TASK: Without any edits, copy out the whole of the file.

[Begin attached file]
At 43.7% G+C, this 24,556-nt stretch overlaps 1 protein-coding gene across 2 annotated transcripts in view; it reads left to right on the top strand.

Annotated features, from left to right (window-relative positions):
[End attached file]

At 43.7% G+C, this 24,556-nt stretch overlaps 1 protein-coding gene across 2 annotated transcripts in view; it reads left to right on the top strand.

Annotated features, from left to right (window-relative positions):